Extreme mending, that’s what happens when you can’t let go. I can’t let go of this giant flannel shirt. I got it for a quarter at the Herkimer NY Goodwill in 2010. I started mending it a couple years ago, mostly just worn edges. Last winter it had some major sleeve blowouts and other serious issues. It was barely a shirt anymore but I remain too attached to part with it. I spent my 3 hour train ride to Vermont (more on that in a minute) stabilizing it. And now I’m plugging leaks. Besides my ridiculous attachment to it I like the process of this kind of meandering mending. And I like the result, the unexpected layers and combinations that turn up.
I’m mending my linen smock too where I have worn it thin, keeping it mostly pale. I’ll never part with it either and it will eventually be all patches. I’m good with that.
100 days of creativity
The Hundred Day Project starts on Tuesday April 2. It’s a free art project that takes place online. Every spring, people all around the world commit to 100 days of creativity. Are you participating? I sort of am. I do a little painting or drawing everyday anyway so I think that counts. All you need to do is commit to a project (big or small or very small) and tag your instagram posts with #The100DayProject. You can do anything, You could mend something if you like.
This blog started with a similar experiment. It was a little different, I committed to making 100 cardboard horses. I made one Monday through Friday and gave myself the weekend off. Much like my daily practice now, somedays I loved it and some days I most certainly did not. But I know now I need it.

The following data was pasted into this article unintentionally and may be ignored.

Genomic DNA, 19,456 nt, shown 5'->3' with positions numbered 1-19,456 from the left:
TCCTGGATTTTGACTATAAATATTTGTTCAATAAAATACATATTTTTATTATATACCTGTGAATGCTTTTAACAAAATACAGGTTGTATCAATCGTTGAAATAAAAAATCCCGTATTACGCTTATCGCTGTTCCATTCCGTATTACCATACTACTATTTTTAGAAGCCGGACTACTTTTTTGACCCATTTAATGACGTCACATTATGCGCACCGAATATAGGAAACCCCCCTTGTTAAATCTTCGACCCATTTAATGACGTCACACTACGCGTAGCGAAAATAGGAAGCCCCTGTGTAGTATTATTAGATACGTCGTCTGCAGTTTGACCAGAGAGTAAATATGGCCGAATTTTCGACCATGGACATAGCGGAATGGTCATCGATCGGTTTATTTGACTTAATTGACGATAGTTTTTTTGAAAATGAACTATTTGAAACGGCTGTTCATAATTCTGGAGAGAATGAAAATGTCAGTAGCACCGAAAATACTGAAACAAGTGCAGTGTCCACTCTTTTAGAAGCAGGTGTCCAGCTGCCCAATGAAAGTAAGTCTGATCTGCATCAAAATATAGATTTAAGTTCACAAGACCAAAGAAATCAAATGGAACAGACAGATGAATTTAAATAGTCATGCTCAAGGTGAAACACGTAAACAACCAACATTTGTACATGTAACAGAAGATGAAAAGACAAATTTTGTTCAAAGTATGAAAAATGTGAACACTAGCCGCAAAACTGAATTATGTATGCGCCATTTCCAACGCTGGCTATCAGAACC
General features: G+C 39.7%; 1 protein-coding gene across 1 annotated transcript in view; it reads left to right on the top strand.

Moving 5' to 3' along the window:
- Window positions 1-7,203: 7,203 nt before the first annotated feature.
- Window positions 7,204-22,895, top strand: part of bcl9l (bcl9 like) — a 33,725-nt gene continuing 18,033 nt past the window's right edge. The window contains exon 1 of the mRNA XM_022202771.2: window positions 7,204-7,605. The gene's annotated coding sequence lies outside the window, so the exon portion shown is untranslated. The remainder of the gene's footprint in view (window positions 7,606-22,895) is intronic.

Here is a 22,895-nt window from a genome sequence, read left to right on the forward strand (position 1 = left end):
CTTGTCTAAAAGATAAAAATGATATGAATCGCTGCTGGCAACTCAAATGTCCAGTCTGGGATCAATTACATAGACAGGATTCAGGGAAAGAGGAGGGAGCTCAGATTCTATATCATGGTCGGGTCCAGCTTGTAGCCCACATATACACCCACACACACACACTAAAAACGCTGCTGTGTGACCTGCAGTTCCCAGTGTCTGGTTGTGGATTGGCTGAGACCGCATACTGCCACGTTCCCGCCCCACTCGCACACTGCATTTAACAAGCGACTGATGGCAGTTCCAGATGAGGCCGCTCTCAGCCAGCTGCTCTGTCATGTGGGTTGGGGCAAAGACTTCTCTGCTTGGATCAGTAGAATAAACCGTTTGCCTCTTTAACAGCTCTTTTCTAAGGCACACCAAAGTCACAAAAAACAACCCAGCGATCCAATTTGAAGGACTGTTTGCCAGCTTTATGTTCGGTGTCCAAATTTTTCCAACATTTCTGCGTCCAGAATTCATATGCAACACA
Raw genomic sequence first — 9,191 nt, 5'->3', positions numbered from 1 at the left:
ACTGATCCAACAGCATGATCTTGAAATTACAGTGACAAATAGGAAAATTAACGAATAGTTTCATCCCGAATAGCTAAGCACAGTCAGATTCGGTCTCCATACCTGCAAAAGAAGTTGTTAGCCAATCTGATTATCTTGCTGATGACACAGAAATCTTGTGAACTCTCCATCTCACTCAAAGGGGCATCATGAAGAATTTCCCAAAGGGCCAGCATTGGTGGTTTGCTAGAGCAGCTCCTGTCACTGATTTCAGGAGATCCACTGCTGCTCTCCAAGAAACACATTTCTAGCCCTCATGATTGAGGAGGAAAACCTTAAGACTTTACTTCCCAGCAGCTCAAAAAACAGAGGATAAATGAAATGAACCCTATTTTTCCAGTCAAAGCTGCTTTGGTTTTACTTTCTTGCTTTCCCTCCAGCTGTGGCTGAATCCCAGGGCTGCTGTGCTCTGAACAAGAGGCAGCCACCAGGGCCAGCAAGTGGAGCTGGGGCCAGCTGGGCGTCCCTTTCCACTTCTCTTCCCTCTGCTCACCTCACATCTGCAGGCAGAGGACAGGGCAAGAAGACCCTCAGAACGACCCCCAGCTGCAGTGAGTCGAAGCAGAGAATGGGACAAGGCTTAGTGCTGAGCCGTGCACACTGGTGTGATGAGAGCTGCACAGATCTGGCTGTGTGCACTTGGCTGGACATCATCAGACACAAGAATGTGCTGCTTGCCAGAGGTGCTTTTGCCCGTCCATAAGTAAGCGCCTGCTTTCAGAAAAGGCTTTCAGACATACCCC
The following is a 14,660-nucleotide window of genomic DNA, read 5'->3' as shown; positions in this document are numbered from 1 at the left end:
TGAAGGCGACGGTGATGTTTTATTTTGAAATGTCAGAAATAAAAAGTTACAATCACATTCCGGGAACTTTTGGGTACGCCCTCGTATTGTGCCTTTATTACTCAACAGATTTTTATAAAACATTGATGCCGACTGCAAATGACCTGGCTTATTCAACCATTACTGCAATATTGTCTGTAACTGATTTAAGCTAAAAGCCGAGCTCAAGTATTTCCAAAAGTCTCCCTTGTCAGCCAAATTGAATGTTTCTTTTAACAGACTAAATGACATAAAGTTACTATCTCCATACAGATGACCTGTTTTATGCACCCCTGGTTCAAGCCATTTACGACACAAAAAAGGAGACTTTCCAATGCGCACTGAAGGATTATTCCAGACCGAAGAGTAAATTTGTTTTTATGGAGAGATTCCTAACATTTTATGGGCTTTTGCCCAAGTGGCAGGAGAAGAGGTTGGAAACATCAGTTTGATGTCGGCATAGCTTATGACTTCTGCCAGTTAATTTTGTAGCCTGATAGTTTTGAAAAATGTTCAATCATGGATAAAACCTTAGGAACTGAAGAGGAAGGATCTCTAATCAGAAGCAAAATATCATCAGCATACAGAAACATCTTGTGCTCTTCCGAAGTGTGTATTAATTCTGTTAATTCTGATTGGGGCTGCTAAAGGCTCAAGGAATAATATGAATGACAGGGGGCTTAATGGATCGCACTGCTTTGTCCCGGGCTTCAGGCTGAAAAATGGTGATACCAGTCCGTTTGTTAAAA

If you decide to participate I can offer you some of what I’ve learned:
* Be realistic about time. The amount of time you commit can be very small and still have lots of benefits.
* Have a plan for the bad days, a minimal but acceptable effort. And accept the bad days. Everybody will have lots of them. I have some very bad days and post some real stinkers.
* It’s helpful to do it around the same time everyday. Your subconscious gets on board after a while and shows up with ideas.
* Think of it as an opportunity to listen to yourself and maybe get glimpses into your singular and powerful imagination that you would not otherwise get. Plus new instagram friends.
And if you feel like making your daily art a cardboard horse feel free – there is a whole tutorial here. And as an added bonus when you’re done you have a stampede.
Back to Vermont.
I took the train up to Warm Brook Barn in Vermont to teach at their Maple Harvest retreat with French General. The group was lovely and intensely creative. We made silk necklaces, talismans, beeswax candles, wax seals and lambs in pants. There was a beautiful snowstorm of almost exactly the right duration and intensity and It was all generally a blast. And I loved exploring all the fabulous details of the old houses.
PS- If you’d like to make a little sled it’s super easy – I found a tutorial here.
And PPS – A rare occurrence – I’m usually like a ninja, a lamb in pants making stealthy ninja. I was captured in the wild in Vermont, caught in the act, sneaking up on a sledding lamb in pants for a photo.